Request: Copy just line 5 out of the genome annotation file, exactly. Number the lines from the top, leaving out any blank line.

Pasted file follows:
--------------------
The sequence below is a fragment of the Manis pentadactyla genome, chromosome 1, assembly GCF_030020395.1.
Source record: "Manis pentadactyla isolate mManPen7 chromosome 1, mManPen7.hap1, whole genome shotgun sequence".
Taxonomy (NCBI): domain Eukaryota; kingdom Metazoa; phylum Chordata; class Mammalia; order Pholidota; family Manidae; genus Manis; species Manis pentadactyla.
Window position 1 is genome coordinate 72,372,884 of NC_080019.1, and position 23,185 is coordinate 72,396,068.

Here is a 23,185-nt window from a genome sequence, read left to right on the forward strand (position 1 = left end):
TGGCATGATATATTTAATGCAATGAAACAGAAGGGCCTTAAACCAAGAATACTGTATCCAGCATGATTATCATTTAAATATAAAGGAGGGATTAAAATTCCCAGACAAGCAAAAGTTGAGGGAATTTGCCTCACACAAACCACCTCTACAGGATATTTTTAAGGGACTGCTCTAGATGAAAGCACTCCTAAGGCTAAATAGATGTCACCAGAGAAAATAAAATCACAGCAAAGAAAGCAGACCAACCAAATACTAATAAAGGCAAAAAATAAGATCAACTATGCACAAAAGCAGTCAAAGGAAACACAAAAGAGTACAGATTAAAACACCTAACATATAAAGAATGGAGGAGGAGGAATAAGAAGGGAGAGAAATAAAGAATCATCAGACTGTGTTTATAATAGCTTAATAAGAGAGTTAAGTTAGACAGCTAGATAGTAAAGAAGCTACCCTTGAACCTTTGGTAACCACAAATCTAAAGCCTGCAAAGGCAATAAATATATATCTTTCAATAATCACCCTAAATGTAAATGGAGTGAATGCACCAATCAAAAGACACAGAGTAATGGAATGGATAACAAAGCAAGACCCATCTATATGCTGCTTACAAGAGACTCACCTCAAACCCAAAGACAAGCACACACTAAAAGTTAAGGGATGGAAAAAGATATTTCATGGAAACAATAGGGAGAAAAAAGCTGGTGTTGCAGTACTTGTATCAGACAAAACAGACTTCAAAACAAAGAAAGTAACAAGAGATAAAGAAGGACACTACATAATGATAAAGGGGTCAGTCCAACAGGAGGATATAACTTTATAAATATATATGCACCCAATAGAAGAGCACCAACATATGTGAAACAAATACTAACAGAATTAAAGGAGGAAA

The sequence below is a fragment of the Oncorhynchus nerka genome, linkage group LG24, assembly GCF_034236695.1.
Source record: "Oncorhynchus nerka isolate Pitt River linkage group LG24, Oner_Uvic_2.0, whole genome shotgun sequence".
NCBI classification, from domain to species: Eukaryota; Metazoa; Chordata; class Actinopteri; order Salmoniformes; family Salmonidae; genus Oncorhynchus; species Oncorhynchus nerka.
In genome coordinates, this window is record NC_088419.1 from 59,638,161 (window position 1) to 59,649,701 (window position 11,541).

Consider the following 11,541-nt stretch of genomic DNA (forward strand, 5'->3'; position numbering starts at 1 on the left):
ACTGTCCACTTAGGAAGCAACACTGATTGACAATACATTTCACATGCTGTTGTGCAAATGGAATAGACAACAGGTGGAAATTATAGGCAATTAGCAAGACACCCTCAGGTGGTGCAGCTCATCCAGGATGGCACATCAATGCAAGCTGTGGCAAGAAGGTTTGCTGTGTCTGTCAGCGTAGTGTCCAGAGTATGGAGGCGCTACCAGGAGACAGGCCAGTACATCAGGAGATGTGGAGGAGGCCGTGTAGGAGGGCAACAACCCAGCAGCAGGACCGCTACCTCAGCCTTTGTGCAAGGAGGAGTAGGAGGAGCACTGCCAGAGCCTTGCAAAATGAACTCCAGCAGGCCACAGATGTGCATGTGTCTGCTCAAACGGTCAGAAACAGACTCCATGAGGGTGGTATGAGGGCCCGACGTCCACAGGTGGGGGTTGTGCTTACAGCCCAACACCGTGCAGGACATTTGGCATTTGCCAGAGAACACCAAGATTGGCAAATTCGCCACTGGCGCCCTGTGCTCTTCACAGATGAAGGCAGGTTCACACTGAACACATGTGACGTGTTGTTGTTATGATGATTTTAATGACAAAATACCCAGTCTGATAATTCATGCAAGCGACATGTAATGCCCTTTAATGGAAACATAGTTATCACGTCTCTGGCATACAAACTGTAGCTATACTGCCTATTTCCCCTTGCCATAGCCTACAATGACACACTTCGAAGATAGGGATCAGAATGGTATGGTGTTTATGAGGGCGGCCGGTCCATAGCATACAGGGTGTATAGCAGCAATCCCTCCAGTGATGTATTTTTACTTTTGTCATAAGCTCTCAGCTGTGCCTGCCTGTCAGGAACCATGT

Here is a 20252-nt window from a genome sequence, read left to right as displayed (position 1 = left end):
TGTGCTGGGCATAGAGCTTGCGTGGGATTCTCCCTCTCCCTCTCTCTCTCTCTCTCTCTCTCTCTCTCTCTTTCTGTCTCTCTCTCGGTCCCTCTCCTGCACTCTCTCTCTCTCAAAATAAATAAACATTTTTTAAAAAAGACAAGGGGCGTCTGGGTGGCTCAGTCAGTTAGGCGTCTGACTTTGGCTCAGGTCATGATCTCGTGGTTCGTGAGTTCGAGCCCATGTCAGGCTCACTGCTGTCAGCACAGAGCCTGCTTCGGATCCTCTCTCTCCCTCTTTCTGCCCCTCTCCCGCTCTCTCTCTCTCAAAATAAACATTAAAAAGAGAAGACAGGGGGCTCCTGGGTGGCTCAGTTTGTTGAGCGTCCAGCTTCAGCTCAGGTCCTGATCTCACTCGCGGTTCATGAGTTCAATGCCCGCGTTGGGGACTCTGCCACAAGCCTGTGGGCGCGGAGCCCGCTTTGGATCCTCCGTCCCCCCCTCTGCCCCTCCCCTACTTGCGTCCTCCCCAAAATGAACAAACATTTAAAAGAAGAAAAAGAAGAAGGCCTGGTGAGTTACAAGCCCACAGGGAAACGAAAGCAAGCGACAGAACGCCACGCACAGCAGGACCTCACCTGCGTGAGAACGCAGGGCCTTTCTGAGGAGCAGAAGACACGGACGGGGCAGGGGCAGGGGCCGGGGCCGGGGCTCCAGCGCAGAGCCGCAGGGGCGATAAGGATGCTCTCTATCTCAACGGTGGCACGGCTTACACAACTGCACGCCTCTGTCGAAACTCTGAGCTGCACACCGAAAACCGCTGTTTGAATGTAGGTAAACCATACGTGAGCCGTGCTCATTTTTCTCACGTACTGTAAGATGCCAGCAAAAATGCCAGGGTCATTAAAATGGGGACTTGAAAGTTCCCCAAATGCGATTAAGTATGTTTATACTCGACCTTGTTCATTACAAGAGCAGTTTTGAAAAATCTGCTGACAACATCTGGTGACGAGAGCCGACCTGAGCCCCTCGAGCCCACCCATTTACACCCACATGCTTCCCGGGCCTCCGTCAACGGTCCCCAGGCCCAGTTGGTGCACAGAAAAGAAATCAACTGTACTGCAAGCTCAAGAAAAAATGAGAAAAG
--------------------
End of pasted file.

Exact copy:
Here is a 23,185-nt window from a genome sequence, read left to right on the forward strand (position 1 = left end):